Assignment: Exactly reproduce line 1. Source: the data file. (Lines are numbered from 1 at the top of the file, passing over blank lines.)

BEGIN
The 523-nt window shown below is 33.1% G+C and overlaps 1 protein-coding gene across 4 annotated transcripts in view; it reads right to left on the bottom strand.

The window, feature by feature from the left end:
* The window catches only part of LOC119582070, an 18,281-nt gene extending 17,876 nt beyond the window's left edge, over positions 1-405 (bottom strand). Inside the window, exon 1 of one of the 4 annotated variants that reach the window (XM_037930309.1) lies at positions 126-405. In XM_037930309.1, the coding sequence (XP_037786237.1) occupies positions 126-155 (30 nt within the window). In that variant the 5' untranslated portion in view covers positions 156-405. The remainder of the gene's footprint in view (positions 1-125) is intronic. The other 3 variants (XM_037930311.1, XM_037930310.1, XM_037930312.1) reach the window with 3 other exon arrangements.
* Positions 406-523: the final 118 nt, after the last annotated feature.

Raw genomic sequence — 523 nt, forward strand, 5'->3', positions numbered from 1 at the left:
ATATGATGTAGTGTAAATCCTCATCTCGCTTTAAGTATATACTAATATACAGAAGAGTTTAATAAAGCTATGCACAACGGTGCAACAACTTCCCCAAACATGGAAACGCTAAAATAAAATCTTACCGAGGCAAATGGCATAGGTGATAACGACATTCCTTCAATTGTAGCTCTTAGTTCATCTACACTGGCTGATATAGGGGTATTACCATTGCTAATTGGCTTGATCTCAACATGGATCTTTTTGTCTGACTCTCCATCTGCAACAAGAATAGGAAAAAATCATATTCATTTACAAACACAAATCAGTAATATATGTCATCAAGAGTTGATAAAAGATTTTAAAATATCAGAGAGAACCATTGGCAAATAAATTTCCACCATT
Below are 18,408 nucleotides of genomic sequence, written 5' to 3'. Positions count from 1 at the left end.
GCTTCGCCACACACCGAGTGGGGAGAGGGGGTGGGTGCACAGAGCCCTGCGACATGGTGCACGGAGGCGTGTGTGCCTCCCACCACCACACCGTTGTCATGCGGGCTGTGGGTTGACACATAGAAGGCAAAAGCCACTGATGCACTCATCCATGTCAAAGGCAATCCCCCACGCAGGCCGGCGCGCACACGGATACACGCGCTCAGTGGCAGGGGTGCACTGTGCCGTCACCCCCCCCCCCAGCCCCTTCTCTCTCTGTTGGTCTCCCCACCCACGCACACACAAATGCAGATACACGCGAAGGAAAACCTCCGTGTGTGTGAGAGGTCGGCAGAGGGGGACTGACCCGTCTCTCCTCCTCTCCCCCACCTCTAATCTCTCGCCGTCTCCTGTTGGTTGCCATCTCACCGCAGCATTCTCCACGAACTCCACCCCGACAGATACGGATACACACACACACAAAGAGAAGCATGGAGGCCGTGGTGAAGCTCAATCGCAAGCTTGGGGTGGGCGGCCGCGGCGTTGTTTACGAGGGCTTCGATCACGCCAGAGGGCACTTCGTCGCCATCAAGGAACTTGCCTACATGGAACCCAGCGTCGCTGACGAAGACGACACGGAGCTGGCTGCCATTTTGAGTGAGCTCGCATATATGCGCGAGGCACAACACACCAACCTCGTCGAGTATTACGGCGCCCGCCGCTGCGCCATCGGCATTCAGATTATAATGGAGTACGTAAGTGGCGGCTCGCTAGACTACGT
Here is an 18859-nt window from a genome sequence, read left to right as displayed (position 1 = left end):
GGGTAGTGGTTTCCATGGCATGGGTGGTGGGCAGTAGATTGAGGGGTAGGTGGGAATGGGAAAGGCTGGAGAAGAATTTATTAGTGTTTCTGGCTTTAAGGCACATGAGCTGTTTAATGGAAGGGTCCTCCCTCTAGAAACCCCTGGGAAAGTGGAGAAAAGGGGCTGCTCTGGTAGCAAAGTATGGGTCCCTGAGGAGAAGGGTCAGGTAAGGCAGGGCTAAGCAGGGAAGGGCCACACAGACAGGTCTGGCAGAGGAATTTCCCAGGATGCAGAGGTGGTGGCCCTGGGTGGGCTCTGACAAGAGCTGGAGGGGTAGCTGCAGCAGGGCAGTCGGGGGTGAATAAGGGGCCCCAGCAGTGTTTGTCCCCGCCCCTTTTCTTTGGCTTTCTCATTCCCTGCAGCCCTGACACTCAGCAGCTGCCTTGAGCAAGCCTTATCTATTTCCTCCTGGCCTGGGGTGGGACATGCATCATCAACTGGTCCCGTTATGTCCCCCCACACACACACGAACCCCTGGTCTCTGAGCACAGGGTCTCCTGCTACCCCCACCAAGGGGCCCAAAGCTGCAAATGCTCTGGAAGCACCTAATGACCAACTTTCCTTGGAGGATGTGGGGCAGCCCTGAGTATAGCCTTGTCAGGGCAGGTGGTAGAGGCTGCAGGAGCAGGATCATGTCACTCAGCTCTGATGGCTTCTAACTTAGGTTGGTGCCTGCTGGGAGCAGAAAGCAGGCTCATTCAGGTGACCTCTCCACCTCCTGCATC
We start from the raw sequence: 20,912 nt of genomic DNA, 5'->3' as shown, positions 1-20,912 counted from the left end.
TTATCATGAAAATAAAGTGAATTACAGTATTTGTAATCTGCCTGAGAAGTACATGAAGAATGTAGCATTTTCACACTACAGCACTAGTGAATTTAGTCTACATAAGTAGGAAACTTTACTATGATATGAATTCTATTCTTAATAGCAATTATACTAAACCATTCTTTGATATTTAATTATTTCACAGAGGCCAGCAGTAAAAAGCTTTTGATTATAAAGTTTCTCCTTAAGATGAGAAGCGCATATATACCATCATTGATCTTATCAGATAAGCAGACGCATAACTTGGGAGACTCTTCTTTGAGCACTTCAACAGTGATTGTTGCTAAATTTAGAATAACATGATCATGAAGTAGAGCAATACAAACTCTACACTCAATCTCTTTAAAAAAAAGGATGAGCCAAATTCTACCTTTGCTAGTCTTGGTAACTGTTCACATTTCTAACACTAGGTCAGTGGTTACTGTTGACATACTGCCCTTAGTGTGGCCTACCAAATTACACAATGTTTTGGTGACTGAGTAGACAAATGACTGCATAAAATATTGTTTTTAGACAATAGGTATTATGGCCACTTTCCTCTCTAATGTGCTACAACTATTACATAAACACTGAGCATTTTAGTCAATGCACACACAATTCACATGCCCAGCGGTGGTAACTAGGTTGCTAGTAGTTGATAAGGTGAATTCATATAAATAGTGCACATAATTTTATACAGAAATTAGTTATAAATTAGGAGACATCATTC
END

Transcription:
The 523-nt window shown below is 33.1% G+C and overlaps 1 protein-coding gene across 4 annotated transcripts in view; it reads right to left on the bottom strand.